I constantly hear about how wonderful utility and government-mandated energy efficiency (EE) initiatives are. Many EE supporters claim these efforts to push consumers to buy higher-efficiency appliances and use more insulating materials are "negative-cost" ways to reduce carbon emissions--that by reducing energy consumption along with emissions, these changes more than pay for themselves.
For instance, in 2009 the consulting firm McKinsey & Co. estimated that adoption of cost-effective EE investments in the United States could generate $700 billion in net private cost savings. Amory Lovins, an environmental scientist and chairman of the Rocky Mountain Institute, once remarked that EE is the "lunch you are paid to eat."
Yet these free lunches seem suspicious to me--and to many analysts who have studied the benefits and costs of EE initiatives. If these efforts are such a bargain, then why must government mandate them and utilities push for them?
WHY DO WE NEED EE POLICY?
The conventional economic defense for government-imposed EE standards begins by assuming deep flaws in consumer rationality, barriers to information, or underpricing of energy. Supposedly, these factors lead to consumers making incorrect calculations and tradeoffs between the initial costs of appliances and their subsequent energy-use costs. Consumers allegedly are unwilling to pay more initially for consumer durables that would use less energy and save money in present value. Instead, they buy cheap durables that are costlier to run over time. Mandatory energy standards force consumers to make the "correct" tradeoff between initial and operating costs, "purchase" more energy efficiency, and eliminate the so-called "EE gap."
In the typical EE gap study, analysts often calculate the savings in energy costs over the lifetime of an appliance by using a discount rate converting the stream of annual costs into a present value. If the present value of cost savings from an efficient appliance is greater than the incremental cost of the efficient appliance relative to a conventional substitute, then an EE gap is said to exist. Said differently, the discount rate that consumers appear to use in their decisions about paying more initially for later energy savings is "too high" relative to the "market" discount rate used by the analyst.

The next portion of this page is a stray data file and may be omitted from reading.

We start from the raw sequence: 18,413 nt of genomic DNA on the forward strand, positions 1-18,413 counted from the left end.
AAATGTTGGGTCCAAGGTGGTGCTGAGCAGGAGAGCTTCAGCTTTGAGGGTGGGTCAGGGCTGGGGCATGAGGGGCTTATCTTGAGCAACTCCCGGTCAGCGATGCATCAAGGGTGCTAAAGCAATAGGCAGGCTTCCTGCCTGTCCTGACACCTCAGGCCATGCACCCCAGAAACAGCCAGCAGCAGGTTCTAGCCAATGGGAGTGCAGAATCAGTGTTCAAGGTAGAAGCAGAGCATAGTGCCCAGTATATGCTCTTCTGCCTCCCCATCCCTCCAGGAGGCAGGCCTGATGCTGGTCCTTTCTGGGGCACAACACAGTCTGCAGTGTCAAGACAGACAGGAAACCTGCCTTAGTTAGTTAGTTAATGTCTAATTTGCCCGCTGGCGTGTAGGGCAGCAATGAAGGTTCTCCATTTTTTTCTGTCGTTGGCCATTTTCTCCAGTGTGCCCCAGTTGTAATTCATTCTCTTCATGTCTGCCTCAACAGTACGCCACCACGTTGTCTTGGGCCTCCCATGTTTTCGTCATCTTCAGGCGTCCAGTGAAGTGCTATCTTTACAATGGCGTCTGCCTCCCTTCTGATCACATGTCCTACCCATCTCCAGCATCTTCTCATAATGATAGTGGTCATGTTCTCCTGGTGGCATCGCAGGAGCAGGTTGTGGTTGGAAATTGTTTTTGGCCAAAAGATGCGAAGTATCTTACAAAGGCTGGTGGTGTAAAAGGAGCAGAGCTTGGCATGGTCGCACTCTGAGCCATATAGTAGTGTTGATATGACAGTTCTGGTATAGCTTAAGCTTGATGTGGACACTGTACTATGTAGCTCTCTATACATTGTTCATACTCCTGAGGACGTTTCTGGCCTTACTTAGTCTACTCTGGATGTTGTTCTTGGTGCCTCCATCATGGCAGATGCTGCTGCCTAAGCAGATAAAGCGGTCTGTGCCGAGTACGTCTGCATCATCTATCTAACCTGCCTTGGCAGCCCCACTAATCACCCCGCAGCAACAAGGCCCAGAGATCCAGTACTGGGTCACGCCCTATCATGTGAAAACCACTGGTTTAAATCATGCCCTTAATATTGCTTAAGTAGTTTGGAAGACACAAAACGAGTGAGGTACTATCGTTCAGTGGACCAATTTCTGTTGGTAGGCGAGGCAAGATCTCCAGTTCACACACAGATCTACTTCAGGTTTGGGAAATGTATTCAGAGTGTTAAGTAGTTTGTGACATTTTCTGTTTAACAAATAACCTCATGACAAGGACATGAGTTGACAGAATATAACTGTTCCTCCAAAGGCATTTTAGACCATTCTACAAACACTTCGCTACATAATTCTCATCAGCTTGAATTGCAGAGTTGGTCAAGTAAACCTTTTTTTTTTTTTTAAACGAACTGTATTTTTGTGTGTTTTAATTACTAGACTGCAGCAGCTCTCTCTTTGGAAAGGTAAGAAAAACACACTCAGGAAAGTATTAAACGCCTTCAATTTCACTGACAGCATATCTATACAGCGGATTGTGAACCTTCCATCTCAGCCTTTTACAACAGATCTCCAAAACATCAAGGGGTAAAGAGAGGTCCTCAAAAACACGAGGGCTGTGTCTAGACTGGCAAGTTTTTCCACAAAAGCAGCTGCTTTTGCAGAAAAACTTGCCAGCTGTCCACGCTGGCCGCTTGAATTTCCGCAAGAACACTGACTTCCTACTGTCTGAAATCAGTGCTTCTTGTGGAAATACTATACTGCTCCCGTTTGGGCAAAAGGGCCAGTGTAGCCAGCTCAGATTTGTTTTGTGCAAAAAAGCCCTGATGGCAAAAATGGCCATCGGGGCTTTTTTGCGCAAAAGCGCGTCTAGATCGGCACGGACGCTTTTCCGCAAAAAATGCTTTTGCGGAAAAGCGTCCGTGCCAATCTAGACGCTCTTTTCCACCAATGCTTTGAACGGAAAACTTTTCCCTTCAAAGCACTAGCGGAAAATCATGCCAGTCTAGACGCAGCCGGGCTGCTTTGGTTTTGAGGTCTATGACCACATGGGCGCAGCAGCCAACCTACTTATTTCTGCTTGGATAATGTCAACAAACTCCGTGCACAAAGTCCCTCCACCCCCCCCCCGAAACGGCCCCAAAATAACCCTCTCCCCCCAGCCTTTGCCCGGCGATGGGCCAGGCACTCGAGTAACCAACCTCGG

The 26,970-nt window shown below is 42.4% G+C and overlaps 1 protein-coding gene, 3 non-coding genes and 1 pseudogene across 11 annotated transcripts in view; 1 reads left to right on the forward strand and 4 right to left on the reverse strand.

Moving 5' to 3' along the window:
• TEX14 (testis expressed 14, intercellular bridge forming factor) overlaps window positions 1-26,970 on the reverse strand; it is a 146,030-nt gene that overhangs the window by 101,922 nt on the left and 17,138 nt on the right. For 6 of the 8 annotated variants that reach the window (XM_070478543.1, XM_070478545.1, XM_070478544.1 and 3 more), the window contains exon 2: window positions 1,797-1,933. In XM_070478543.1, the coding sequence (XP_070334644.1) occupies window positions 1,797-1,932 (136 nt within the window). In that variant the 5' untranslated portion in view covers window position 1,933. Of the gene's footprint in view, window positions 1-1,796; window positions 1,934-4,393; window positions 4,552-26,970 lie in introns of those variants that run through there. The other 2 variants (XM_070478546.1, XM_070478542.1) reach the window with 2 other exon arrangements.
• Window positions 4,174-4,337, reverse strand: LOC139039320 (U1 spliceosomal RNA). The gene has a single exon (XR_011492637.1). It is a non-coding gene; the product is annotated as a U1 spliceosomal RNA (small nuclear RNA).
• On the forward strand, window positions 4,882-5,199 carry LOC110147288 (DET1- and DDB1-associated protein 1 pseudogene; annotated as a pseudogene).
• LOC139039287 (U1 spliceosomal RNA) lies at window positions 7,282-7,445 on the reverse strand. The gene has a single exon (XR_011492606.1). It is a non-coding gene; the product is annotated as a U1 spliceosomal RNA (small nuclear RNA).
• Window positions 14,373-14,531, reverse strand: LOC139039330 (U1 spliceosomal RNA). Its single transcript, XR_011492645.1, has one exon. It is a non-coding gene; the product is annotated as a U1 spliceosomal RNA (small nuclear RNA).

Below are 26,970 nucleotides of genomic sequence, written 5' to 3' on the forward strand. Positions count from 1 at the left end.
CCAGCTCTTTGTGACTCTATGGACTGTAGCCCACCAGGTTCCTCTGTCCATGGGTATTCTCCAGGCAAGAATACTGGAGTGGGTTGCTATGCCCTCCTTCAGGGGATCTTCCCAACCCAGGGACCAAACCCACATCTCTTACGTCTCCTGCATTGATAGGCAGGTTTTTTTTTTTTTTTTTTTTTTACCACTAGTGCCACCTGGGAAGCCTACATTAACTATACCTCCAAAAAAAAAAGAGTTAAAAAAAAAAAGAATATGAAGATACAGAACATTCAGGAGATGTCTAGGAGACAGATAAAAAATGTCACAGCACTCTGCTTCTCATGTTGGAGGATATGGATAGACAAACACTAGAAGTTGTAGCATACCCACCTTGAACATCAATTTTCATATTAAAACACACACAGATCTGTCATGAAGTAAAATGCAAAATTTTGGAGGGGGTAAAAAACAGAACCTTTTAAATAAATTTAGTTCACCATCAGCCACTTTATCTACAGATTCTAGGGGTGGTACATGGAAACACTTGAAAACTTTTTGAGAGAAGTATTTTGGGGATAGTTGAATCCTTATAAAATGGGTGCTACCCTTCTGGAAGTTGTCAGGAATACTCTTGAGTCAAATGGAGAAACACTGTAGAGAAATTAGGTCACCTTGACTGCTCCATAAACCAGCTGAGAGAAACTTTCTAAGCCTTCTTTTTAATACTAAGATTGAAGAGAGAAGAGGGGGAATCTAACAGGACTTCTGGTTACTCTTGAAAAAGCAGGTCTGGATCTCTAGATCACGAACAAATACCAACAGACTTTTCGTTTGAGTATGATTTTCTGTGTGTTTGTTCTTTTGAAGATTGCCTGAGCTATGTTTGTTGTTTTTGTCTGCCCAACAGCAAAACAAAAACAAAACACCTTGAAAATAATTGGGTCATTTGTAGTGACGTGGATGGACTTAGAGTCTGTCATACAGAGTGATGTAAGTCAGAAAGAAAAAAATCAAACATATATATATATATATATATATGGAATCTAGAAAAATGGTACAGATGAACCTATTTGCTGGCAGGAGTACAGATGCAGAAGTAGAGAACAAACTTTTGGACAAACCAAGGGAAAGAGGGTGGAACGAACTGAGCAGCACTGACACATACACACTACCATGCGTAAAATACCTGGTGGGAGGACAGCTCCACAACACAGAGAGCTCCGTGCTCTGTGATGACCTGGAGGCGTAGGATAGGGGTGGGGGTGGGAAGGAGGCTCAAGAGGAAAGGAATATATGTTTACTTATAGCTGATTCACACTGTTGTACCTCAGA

This gap provides the justification for both government EE standards and utility EE initiatives. Policymakers attribute the "low" adoption of EE investments to market failure or consumer-behavioral problems. The presumption is that consumers are incapable of making the correct calculations or else make decisions contrary to their self-interest.
Hence, there is an economic rationale for government policies such as energy building codes, appliance standards, and utility subsidies. However, this rationale includes two assumptions that often go unrecognized by EE supporters:
* The gap truly represents a market or behavioral failure.
* The benefits from correcting this failure are greater than the costs.
Just because market problems exist that might hinder EE investments does not mean that utility or governmental intervention is socially desirable.
RECONCILING AN EE GAP AND RATIONAL CONSUMERS
Energy consumers who do not invest in seemingly cost-effective EE can be acting rationally...